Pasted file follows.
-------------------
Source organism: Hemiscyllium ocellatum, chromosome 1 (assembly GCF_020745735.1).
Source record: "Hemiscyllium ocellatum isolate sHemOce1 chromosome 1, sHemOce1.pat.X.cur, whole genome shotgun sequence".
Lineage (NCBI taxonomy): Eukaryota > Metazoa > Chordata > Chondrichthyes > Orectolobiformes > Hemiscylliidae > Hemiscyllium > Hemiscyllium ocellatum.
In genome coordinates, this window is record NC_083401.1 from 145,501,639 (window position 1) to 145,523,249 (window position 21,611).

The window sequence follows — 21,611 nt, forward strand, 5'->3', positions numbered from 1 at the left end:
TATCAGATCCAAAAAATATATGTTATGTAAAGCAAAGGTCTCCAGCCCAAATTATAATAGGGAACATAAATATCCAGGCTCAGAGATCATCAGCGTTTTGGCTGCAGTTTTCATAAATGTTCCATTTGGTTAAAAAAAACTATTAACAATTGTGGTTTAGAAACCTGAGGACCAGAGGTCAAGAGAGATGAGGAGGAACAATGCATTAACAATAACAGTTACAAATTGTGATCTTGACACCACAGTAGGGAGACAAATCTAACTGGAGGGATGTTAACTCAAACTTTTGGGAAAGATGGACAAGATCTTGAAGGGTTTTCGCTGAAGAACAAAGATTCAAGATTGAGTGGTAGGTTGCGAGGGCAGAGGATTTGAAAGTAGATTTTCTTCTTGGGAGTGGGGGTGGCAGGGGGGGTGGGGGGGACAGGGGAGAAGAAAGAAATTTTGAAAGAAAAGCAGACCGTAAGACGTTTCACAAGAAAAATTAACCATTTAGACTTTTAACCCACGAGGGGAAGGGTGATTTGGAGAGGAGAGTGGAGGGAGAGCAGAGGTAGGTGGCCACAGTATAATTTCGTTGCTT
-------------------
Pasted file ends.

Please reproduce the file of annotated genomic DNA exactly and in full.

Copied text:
Source organism: Hemiscyllium ocellatum, chromosome 1 (assembly GCF_020745735.1).
Source record: "Hemiscyllium ocellatum isolate sHemOce1 chromosome 1, sHemOce1.pat.X.cur, whole genome shotgun sequence".
Lineage (NCBI taxonomy): Eukaryota > Metazoa > Chordata > Chondrichthyes > Orectolobiformes > Hemiscylliidae > Hemiscyllium > Hemiscyllium ocellatum.
In genome coordinates, this window is record NC_083401.1 from 145,501,639 (window position 1) to 145,523,249 (window position 21,611).

The window sequence follows — 21,611 nt, forward strand, 5'->3', positions numbered from 1 at the left end:
TATCAGATCCAAAAAATATATGTTATGTAAAGCAAAGGTCTCCAGCCCAAATTATAATAGGGAACATAAATATCCAGGCTCAGAGATCATCAGCGTTTTGGCTGCAGTTTTCATAAATGTTCCATTTGGTTAAAAAAAACTATTAACAATTGTGGTTTAGAAACCTGAGGACCAGAGGTCAAGAGAGATGAGGAGGAACAATGCATTAACAATAACAGTTACAAATTGTGATCTTGACACCACAGTAGGGAGACAAATCTAACTGGAGGGATGTTAACTCAAACTTTTGGGAAAGATGGACAAGATCTTGAAGGGTTTTCGCTGAAGAACAAAGATTCAAGATTGAGTGGTAGGTTGCGAGGGCAGAGGATTTGAAAGTAGATTTTCTTCTTGGGAGTGGGGGTGGCAGGGGGGGTGGGGGGGACAGGGGAGAAGAAAGAAATTTTGAAAGAAAAGCAGACCGTAAGACGTTTCACAAGAAAAATTAACCATTTAGACTTTTAACCCACGAGGGGAAGGGTGATTTGGAGAGGAGAGTGGAGGGAGAGCAGAGGTAGGTGGCCACAGTATAATTTCGTTGCTT